Behavioral studies of face processing suggest that typically developing individuals slowly shift from a predominant reliance on more featural processing of faces in young childhood to ultimately having adult expertise in configural processing of faces (Mondloch, Dobson, Parsons, & Maurer, 2004; Mondloch, Le Grand, & Maurer, 2002; Schwarzer, 2000). Configural processing is typically seen as the ability to perceive the spatial distances or relationships among aspects of the faces (e.g., eye separation) as opposed to attending to single non-spatial features such as the nose (Maurer, Le Grand, & Mondloch, 2002). For emotion recognition, however, this distinction between configural and featural aspects of the face may not be as straightforward as is usually depicted in the facial recognition literature. Spatial distances can also vary in how easily they can be discriminated. For example, categorizing or perceiving whether a face is demonstrating fear or surprise requires the ability to pick up muscle movement difference in the eye region (Ekman, 2003). When these expressions are prototypic or exaggerated, the amount of spatial movement from neutral to the full expression is much larger then when these expressions are subtle. Thus, in order to discriminate subtle facial expressions, individuals must be able to perceive very small motoric spatial differences of the muscles. We are suggesting that with development, not only do typical individuals rely more on configural information, but they also get better at making subtle configural discriminations; thus, they may be getting better at picking up very small changes in muscle movements that occur during more subtle displays of emotion.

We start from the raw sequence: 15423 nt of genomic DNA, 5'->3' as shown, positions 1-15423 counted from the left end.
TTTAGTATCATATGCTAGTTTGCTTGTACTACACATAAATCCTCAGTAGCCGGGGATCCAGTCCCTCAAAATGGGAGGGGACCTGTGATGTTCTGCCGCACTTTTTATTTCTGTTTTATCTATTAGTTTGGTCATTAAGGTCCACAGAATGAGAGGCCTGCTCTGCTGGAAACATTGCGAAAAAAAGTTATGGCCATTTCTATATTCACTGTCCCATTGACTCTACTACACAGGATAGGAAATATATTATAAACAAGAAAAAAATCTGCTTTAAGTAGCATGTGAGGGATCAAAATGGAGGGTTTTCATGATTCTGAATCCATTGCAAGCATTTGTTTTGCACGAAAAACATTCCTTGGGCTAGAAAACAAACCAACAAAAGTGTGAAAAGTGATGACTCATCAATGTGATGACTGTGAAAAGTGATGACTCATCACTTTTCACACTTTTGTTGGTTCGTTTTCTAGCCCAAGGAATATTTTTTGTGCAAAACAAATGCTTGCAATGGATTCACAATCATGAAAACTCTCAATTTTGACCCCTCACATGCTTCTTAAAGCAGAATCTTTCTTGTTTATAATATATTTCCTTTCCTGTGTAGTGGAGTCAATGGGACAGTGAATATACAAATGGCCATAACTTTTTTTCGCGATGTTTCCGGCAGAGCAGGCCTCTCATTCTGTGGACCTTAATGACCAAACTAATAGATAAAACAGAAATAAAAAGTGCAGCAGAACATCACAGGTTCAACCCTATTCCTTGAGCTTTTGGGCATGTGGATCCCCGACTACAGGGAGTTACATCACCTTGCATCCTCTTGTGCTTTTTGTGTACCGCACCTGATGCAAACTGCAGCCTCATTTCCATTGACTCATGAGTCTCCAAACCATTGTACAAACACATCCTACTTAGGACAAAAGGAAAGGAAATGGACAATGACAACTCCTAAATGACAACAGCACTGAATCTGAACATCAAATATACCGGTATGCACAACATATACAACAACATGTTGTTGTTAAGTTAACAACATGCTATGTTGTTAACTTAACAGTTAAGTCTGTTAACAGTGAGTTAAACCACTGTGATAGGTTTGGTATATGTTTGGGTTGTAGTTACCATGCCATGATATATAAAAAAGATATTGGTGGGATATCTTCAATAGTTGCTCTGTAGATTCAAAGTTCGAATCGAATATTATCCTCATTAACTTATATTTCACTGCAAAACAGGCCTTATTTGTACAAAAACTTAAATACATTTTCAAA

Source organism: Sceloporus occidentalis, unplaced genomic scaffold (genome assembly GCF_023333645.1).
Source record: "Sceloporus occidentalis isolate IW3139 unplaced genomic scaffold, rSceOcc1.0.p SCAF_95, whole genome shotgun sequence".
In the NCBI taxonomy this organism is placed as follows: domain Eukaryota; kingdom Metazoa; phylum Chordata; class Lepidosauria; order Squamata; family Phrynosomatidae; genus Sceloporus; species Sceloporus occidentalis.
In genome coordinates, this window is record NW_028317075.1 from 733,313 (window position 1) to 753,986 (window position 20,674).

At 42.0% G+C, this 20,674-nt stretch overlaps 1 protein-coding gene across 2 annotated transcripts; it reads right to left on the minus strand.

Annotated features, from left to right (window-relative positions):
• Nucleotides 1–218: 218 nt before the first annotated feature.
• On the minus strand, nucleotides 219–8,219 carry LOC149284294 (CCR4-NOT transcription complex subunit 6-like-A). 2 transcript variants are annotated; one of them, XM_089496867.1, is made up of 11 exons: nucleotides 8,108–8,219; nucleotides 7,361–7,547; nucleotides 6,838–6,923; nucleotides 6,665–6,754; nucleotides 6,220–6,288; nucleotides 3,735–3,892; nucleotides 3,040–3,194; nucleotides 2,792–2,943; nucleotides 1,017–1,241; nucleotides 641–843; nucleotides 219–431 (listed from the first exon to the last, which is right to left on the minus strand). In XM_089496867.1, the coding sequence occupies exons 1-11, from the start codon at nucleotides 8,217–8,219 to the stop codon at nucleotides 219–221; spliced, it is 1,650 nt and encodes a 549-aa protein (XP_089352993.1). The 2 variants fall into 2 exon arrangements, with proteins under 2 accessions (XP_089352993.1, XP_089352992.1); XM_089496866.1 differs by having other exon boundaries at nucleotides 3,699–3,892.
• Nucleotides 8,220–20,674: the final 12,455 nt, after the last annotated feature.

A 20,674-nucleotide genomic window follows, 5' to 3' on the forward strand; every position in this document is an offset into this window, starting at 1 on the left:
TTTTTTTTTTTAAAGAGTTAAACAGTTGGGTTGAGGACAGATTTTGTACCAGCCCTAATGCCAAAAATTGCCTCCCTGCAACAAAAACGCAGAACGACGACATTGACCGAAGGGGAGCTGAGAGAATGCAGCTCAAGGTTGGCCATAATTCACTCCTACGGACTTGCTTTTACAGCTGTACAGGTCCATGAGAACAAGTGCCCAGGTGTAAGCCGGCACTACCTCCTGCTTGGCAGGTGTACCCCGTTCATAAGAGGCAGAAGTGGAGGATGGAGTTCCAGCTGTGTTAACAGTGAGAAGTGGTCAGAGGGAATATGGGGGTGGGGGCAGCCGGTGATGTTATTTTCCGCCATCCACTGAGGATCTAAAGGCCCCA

There is also evidence that with development, typically developing individuals become better at recognizing and categorizing faces (e.g., Carey, Diamond, & Woods, 1980). Most cognitive models of face recognition in adults assume that individuals compare the faces they are viewing to either stored exemplars or to a multidimensional prototype that contains the mean of all of the dimensions that typically vary in faces (e.g., Valentine & Endo, 1992). Valentine and others have called this multidimensional representation the “face space.” It is assumed that the center of this “face space” represents the central tendency of all the features and configurations that vary in faces. As an individual gains experience with faces in their environment, the faces are represented in this face-space according to the values of their features. More typical values (and therefore more typical faces) lie closer to the center of this framework, while less typical faces fall along the outer edges of the framework (Valentine, 1991). The development of a face-space framework depends on experience and necessitates that over time, individuals be able to abstract both central tendencies and the range of values of features from their experience with faces. In essence, as children get older they continue to develop a more refined prototype. Essentially, the “face space” represents the totality of an individual’s experiences with faces and can be viewed as the knowledge base that drives a “top-down” perceptual learning processes that allow individuals to make more subtle facial discriminations as experience and learning increases.